I’m halfway through my second year of the PhD program, and I can finally show you photos of my finished Rivel cardigan, also known as my 1st year PhD cardi because it was knit during my first year in the program.
This cardigan is exactly the kind of garment I want in my wardrobe right now. It fits me well, has 3/4 sleeves (which make more sense because I always push mine up), has a cozy shawl collar, and has some nice details without screaming I made this! I’m happy to be focusing on sweaters knit out of yarns that are finer than worsted because I’m so much more likely to wear the finished, less bulky sweater.
One of those nice details is this great cable going up both fronts and the center back. Cabling added a little interest while knitting this project but didn’t make it so complex that I couldn’t work on it while sitting in workshops and presentations, which is a plus with my knitting these days.
Apologies for the weird angle on these photos. I wanted to take them on campus, and it was super cold and windy because we’re on a bluff. I didn’t get a chance to look at them after Sweetie took them–we just snapped them and ran back to the warmth of the car!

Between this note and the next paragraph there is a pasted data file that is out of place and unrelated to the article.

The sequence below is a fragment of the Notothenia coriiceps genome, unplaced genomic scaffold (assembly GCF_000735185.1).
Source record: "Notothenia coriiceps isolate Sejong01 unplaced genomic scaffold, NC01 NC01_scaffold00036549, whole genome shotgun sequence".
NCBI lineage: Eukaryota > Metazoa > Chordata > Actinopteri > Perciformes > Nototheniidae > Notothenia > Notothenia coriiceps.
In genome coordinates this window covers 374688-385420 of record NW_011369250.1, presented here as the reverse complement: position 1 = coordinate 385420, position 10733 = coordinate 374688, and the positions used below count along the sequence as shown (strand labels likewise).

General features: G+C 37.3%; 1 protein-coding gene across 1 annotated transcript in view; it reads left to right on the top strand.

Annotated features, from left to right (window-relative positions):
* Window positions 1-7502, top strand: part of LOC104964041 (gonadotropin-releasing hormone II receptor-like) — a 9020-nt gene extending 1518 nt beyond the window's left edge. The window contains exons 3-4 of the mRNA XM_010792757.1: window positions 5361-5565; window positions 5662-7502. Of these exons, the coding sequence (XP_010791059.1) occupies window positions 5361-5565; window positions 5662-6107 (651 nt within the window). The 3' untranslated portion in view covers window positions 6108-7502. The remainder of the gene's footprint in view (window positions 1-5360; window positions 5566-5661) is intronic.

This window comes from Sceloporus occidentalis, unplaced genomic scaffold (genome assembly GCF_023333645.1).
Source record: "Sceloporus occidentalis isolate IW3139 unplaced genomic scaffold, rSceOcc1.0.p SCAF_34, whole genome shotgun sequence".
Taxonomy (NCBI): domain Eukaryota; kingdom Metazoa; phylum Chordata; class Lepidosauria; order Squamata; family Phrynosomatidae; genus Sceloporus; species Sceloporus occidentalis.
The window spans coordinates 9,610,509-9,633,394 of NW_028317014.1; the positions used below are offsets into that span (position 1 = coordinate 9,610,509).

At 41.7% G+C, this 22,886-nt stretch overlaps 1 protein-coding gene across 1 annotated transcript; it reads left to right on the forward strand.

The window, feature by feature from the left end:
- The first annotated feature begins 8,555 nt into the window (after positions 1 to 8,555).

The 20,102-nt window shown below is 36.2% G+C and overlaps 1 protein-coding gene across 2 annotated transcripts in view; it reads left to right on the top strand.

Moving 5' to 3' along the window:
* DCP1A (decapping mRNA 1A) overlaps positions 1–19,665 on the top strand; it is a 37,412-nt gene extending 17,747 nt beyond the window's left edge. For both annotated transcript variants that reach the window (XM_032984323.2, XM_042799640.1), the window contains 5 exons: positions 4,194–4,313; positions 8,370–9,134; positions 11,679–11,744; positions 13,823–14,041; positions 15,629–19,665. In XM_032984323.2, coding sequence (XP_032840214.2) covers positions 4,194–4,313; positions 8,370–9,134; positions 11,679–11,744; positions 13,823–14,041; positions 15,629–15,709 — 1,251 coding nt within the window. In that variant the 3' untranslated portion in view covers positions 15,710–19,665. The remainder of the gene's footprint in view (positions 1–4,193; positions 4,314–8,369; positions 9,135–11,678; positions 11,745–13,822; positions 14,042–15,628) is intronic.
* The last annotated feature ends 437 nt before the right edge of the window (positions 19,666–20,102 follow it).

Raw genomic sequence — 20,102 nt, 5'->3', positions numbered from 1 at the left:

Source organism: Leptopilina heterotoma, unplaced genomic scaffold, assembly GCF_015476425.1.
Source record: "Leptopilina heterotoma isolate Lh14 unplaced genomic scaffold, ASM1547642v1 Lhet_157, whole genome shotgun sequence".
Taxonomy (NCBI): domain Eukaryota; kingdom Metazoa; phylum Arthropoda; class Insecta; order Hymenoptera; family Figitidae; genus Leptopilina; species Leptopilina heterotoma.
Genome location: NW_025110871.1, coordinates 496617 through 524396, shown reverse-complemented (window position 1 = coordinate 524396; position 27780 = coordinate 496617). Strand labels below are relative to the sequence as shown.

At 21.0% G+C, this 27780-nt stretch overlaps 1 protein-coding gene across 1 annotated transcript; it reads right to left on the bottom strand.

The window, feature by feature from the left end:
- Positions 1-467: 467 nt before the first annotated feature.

Pattern: Rivel Cardigan by Miriam L. Felton
Yarn: 6 skeins Brown Sheep Nature Spun Sport in #137 Cobalt Blue
Needles: US 4 & 5 bamboo circulars
Made for: Me
Timeline: 20 October 2012 – 16 October 2013
Modifications: none that I recall
Worst Part: having way more yarn than necessary. I have no idea what I’ll do with all these leftovers.
Best Part: the close fit of the finished sweater.
Now that I’ve finally shared this project, I can also unveil my 2nd year cardigan, which I was originally thinking about in October.
I decided on an Emelie cardigan out of some scrumptious Madelinetosh Sock. This will be my first Madelinetosh sweater, and it’s about time! I can always identify projects knit out of these yarns on ravelry because they practically glow!
I cast on for the mid-length version of this cardigan during a meeting yesterday, and I’m already well into the bottom ribbing. I don’t want my handpainted yarn to pool in any undesirable ways, and the skeins are visibly different, so I’m alternating them to get everything to blend. I’ll also likely do 3/4 sleeves on this one, too, but we’ll see how I’m feeling when I get to that part of the project.
This is the perfect time to work on this sweater. We’re hiring two new faculty members this semester, which means lots of candidates coming in and giving presentations. It’s a great chance to hear some cutting-edge research while getting in a little extra knitting time.